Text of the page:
Vietnamese

The Vietnamese keyboard layout is an extended Latin QWERTY layout. The letters Ă, Â, Ê, and Ô are found on what would be the number keys 1–4 on the American English keyboard, with 5–9 producing the tonal marks (grave accent, hook, tilde, acute accent, and dot below, in that order), 0 producing Đ, = producing the đồng sign (₫) when not shifted, and brackets ([]) producing Ư and Ơ.[24]

International

International layouts are available which are capable of generating a wide variety of characters used in different countries, based on UK and US physical keyboards. The UK extended keyboard retains the normal use of all keys except the rarely used grave accent (`), using the AltGr key for most functions; the US-international layout changes the effect of the apostrophe/single-quote ('), grave accent (`), double-quote ("), caret (^) and tilde (~) keys, making them dead keys used to modify the following keystroke.

United Kingdom extended

Windows XP SP2 and later also offer a "United Kingdom Extended" keyboard layout which allows input on a standard physical UK keyboard for many languages (including Welsh) without changing any of the allocations of frequently used keys (the rarely used grave accent key becomes a dead key). In particular, the apostrophe, double-quote, tilde and caret keys are not changed into dead keys modifying the character generated by the next key pressed, as used by the US International layout. The extended keyboard is software installed from the Windows control panel, and the extended characters are not normally engraved on keyboards.

The layout provides support for adding diacritics to the vowels a, e, i, o, u, w and y (the last two being used in Welsh) as well as capitals:

  • The grave accent key (left of 1) becomes a dead key which adds a grave accent to a subsequent vowel, generating à, è, etc. Pressing the key followed by a character which does not take a grave accent behaves as on a standard keyboard; grave followed by spacebar generates a grave accent character.
  • Vowels with acute accents are generated either by pressing AltGr and the relevant character key simultaneously, or AltGr and apostrophe (acting as a dead key combination) followed by the character. Some programs use the combination of AltGr and a letter for other functions, in which case the AltGr and apostrophe method must be used to generate acute accents.
  • AltGr + 6 acts as a dead key combination to add a circumflex to a subsequent vowel (â, ê, etc.). Use of the shifted 6 key is intended to be mnemonic as the key is marked with the caret (^), which looks like a circumflex.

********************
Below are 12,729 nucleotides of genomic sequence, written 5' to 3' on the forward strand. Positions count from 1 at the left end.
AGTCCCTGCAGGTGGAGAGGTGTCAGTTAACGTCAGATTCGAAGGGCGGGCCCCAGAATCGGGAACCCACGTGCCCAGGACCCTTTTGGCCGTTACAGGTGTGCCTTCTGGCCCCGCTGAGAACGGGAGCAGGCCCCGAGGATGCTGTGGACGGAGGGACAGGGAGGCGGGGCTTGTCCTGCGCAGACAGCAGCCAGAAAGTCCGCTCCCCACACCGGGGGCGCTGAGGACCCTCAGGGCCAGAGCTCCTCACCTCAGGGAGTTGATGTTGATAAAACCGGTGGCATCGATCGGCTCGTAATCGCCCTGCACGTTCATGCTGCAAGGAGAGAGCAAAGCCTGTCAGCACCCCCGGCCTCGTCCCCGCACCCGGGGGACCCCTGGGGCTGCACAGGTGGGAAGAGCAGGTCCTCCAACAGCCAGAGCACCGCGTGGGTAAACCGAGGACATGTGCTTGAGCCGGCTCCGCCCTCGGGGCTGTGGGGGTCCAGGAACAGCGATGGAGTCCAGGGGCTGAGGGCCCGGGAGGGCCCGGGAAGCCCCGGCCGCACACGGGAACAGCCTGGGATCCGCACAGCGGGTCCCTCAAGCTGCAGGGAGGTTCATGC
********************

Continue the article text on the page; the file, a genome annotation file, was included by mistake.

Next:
• AltGr + 2 acts as a dead key combination to add a diaeresis to a subsequent vowel (ä, ë, etc.). Use of the shifted 2 key is intended to be mnemonic as on UK keyboards the key is marked with the double quote ("), which looks a bit like a diaeresis.

AltGr + # (hash) acts as a dead key combination to add a tilde (~) to a subsequent a, n, o, A, N, or O (ã, ñ, õ etc.), as used in Spanish and Portuguese. This is mnemonic again; the # key on a UK keyboard is marked with the tilde character (~).

With Windows versions newer than Windows XP SP2, AltGr and c generates lower-case c with cedilla (ç), and AltGr and C (shift-c) generates the capital letter (Ç).

The UK extended layout is almost entirely transparent to users familiar with the UK layout; a machine with the extended layout will behave exactly as with the standard UK except for the rarely used grave accent key. This makes this layout suitable for a machine for shared or public use by a user population in which some, but not all, are aware of the extended functionality.

US-International
US-International keyboard layout

There is an alternative layout that uses the physical US keyboard to type diacritics in some operating systems (including Windows). This is the US-International layout, which uses the right Alt key as an AltGr key which supports many additional characters directly as an additional shift key, and uses keys ', `, ", ^ and ~ as dead keys used to generate characters with diacritics by pressing the appropriate key, then the letter on the keyboard. The international keyboard is a software setting installed from the Windows control panel[25] or similar; the additional functions (shown in blue) may or may not be engraved on the keyboard, but are always functional.

A diacritic key is activated by pressing and releasing it, then pressing the letter that requires a diacritic. After the two strokes, the single character with diacritics is generated. Note that only certain letters (such as vowels and n) can have diacritics in this way. To use the dead keys to generate the symbols marked on them, ', `, ", ^ and ~, when the following character is capable of having a diacritic, the spacebar should be pressed after the key.

Characters with diacritics can be typed with the following combinations: